Levon Helm is a remarkable figure in modern American music. Growing up the son of a cotton farmer in Turkey Scratch, a hamlet west of Helena, Arkansas, Levon heard the great Bill Monroe and the Blue Grass Boys at the age of six and decided at that moment to become a musician himself.
It was just because he came from Arkansas—where the blues, country and R&B were all in full bloom in his youth—that Levon Helm has brought a rich heritage to American rock and roll. Now, at 70 and a throat cancer survivor, the great man still performs a killer show.
At the Beacon Theatre last night, Levon was hoarse—at times he seemed to barely be able to talk. However, his band picked up the vocals, with him giving most of his energy to playing the drums and mandolin. At this stage in his career, all Levon Helm has to do is turn and smile at the audience to get a huge reception. He has that much charisma.
Levon’s story is long and rich, and it’s sad that most in his audience don’t know it. While they texted and talked with each other, as most modern audiences do, many missed the big picture.
Levon started playing with Ronnie Hawkins, which later turned into the Band and a major collaboration with Bob Dylan. It was from their collaboration that The Basement Tapes made in the basement at Big Pink in Woodstock was born. As were a litany of hits by the Band that everyone knows today.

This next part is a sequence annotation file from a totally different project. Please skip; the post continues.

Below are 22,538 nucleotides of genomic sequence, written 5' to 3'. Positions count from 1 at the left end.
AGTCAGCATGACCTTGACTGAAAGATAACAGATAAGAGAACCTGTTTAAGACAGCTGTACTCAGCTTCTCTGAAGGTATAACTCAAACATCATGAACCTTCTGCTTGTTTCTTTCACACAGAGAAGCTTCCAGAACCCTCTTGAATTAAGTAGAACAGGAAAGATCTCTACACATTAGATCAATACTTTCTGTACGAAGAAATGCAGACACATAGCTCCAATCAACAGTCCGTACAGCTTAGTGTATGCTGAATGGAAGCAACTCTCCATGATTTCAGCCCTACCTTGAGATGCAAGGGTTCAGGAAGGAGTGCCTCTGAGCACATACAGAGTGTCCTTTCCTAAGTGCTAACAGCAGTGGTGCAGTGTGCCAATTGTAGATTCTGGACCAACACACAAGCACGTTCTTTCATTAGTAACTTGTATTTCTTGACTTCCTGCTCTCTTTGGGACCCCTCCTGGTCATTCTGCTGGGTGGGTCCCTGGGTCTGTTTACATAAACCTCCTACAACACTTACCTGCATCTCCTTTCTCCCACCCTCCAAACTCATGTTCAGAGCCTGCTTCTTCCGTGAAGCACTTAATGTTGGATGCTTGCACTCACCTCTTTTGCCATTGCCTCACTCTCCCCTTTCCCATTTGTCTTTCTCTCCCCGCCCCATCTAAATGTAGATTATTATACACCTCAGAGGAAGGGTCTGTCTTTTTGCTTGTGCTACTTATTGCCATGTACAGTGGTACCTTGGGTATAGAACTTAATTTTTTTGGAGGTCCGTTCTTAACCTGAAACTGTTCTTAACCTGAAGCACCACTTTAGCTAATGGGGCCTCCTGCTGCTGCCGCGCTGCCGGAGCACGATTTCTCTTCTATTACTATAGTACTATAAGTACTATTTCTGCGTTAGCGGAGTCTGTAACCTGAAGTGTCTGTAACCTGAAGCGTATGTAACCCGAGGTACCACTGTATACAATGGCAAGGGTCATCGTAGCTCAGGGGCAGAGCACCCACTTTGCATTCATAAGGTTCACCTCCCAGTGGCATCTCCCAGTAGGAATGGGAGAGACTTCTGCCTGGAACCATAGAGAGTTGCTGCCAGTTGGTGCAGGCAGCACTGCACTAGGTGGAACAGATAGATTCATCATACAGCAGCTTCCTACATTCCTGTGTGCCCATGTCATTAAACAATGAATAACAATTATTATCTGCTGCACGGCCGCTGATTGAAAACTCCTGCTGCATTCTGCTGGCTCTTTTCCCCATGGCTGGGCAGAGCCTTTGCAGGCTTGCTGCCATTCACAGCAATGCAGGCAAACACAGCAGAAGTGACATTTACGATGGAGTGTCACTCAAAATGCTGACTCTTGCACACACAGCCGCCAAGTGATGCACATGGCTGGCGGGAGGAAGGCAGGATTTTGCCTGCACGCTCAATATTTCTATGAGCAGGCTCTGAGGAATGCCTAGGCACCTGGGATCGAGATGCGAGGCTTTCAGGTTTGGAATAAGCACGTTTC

The Dylan legacy was rich at Friday’s concert. Levon was Dylan’s oldest former sideman. Larry Campbell, Dylan’s former lead guitarist, now plays and sings with Levon. Brian Mitchell, who played keyboard and accordion at the Beacon, can be heard throughout Bob Dylan's version of Return To Me on an episode of The Soprano's. The connections of the music and people go on and on.
Opening and then playing frequently during Levon’s set was Steve Earle, a prolific rock and country singer, songwriter and producer. Earle was simply fantastic, especially in a tribute to New Orleans that included This City and Mardi Gras. At Saturday’s show, Earle will be replaced by Bettye Lavette. She has some big shoes to fill.
For those who want to know more about Levon Helm and his legacy, read his great book, This Wheels on Fire: Levon Helm and the Story of the Band. A fantastic read. And also get The Old, Weird America: The World of Bob Dylan’s Basement Tapes by Greil Marcus. It will open your mind.